The long-term perspective can help companies identify areas of growth and improvement. At the same time, a focus on experimentation allows organisations to explore small segments with a lot of potential.
A successful Strategic Planning process considers the interests of different stakeholders, including employees, customers and shareholders. By using this all-inclusive approach, organisations can ensure that the strategic plan can be used as the basis for all planning processes.
Wayne Gretzky famously said you should ‘go where the puck is going’ rather than where it is. It is a brilliant analogy that can be applied to the business world. Indeed, businesses with great Strategic Planning processes are the ones that can recognise changes in the market and take advantage of opportunities to grow.
The leadership team’s openness to innovation and new market segments plays a significant role in an organisation’s success within their respective industry. An external viewpoint ensures that leadership does not remain insular. It illustrates the organisation understands the importance of keeping abreast of consumer trends and technological advances.
Kodak famously invented the first digital camera but decided not to introduce it into the market in a big way because they dominated the traditional physical photo industry. Their competitors jumped on this massive opportunity and left Kodak behind.
Apple transformed the entire smartphone industry with their consumer-centric approach. Instead of focusing on their products’ technical aspects, they focused on making their products indispensable to consumers. Companies like Blackberry, who were dominating the smartphone category at the time, lost most of their market share because they did not keep up with Apple’s consumer-centric approach.
There are several examples across many industries where companies have failed to take a ‘consumer-centric’ Strategic Planning approach. In each case, they either suffered drastic consequences or missed significant opportunities.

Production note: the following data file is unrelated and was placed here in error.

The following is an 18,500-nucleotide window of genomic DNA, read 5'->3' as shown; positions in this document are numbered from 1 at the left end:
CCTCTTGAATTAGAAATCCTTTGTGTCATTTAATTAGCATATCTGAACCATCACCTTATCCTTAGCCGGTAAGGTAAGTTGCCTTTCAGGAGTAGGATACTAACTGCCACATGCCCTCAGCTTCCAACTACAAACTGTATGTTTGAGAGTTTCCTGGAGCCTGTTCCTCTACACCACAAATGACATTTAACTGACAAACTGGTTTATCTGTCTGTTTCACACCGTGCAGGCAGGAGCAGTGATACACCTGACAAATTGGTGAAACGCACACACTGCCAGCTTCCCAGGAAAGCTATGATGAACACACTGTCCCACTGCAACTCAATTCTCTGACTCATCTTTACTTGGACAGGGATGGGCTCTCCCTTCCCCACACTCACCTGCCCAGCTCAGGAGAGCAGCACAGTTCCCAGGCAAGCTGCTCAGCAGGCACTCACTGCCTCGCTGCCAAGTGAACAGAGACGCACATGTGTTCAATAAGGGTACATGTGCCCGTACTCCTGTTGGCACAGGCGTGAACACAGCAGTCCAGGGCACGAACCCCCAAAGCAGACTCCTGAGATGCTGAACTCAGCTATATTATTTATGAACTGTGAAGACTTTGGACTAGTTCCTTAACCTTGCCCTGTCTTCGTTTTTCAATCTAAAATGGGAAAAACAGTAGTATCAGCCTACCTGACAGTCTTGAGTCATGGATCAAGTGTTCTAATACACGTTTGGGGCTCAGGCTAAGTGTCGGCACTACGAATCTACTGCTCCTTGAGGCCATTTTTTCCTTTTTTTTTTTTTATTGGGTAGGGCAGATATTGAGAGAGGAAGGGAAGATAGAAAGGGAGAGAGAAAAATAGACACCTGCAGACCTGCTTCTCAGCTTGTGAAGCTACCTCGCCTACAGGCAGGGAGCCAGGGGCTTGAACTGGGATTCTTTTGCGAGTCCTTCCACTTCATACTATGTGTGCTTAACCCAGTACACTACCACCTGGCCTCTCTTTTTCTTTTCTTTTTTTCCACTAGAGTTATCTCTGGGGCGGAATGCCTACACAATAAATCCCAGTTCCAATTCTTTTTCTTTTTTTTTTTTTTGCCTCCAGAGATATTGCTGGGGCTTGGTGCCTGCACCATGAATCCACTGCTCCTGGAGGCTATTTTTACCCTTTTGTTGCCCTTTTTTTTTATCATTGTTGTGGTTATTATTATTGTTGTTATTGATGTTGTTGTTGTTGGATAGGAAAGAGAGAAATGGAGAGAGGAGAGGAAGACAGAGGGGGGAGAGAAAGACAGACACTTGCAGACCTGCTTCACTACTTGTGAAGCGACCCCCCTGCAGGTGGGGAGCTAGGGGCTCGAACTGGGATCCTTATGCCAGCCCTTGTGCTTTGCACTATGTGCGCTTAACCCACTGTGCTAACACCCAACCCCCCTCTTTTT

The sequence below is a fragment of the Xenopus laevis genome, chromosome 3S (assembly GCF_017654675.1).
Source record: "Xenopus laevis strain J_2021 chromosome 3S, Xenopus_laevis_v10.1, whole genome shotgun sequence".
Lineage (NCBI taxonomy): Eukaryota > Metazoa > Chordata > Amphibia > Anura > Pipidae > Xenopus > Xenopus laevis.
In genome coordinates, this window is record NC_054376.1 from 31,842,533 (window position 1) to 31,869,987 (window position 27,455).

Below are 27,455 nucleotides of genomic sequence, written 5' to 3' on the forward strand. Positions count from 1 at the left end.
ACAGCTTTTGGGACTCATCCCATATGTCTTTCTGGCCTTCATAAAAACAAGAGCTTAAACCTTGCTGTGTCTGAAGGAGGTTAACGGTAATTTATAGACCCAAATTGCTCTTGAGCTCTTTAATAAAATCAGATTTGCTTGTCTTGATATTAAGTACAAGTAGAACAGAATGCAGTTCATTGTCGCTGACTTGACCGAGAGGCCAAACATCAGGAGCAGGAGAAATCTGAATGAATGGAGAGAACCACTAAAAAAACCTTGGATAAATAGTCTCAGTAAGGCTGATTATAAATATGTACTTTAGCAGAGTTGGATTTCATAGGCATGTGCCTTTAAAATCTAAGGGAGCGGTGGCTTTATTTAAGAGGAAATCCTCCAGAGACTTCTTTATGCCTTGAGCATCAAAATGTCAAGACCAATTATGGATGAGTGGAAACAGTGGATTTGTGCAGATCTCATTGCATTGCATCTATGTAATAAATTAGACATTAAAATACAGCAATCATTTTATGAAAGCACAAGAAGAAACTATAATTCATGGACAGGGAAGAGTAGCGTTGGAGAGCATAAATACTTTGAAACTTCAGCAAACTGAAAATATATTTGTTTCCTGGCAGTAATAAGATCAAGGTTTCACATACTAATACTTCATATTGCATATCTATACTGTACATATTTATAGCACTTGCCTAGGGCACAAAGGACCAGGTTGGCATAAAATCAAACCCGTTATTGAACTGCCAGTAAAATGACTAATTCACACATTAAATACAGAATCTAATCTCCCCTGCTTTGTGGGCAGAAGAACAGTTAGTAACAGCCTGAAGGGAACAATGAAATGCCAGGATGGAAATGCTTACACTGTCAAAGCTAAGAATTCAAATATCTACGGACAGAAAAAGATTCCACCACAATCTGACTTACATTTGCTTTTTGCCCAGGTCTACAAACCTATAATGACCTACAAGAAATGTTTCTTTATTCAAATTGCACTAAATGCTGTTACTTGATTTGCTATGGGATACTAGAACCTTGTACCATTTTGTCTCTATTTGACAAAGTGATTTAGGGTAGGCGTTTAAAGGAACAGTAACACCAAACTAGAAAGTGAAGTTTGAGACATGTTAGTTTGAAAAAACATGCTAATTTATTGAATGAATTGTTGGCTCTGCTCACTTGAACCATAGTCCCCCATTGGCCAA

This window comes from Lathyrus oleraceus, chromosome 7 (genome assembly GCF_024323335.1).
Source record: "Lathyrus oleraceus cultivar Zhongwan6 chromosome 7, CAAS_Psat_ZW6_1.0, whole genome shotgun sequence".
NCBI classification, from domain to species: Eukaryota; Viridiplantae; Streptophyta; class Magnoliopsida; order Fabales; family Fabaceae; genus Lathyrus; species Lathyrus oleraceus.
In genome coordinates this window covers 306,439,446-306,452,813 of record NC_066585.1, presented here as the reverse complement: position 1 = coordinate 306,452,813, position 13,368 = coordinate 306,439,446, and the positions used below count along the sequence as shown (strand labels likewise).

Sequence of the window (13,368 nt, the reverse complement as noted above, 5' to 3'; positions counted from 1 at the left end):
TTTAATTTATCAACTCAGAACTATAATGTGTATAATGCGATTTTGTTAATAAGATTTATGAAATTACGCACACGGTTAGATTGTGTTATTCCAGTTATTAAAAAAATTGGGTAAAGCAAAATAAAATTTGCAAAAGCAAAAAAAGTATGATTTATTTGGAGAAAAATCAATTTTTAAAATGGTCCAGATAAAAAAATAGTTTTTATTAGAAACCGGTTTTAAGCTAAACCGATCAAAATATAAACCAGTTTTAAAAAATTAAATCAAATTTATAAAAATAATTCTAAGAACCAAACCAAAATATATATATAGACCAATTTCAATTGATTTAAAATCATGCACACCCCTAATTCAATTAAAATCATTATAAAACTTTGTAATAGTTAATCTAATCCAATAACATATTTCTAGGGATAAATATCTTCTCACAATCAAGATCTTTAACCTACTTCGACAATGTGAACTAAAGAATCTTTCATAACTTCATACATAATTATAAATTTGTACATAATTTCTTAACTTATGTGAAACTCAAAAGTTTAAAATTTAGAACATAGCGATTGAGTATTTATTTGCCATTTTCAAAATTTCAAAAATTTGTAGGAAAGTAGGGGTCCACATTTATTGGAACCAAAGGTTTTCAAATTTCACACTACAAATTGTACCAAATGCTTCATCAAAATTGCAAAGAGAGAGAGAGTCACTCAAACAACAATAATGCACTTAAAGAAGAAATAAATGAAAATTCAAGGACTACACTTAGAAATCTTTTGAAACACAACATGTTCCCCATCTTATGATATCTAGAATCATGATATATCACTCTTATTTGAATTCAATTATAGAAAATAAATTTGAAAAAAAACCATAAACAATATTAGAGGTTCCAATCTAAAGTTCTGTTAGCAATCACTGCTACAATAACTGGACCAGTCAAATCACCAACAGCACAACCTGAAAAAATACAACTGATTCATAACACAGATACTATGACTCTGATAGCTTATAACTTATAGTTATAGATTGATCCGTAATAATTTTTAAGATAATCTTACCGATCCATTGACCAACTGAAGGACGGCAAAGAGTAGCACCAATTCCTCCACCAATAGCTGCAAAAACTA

Peter Drucker famously said:
‘Culture eats strategy for breakfast’.
Organisations with a deeply embedded recognition of Strategic Planning’s importance, aligned across all levels, do very well. They invest a significant amount of time developing all strategic plans, ensuring that all members understand their involvement in the strategic plan. They prioritise ruthlessly and ensure organisational resources are not wasted on initiatives that do not fit within the strategic plan.
Organisations with successful Strategic Planning processes systematically translate it into plans across the organisation. The leadership team is strictly obligated to translate the agreed strategic plan into annual and specific objectives for their respective areas of responsibility within the organisation.
The first year of a strategic plan acts as the starting point for the annual budget. The organisation needs to follow specific steps to translate the strategic plan into specific objectives. For example:
Companies with a robust Strategic Planning process embedded in their culture will have a much higher chance of long-term success. The key ingredients of a winning Strategic Planning process are:
This article was first published on the SAP blog.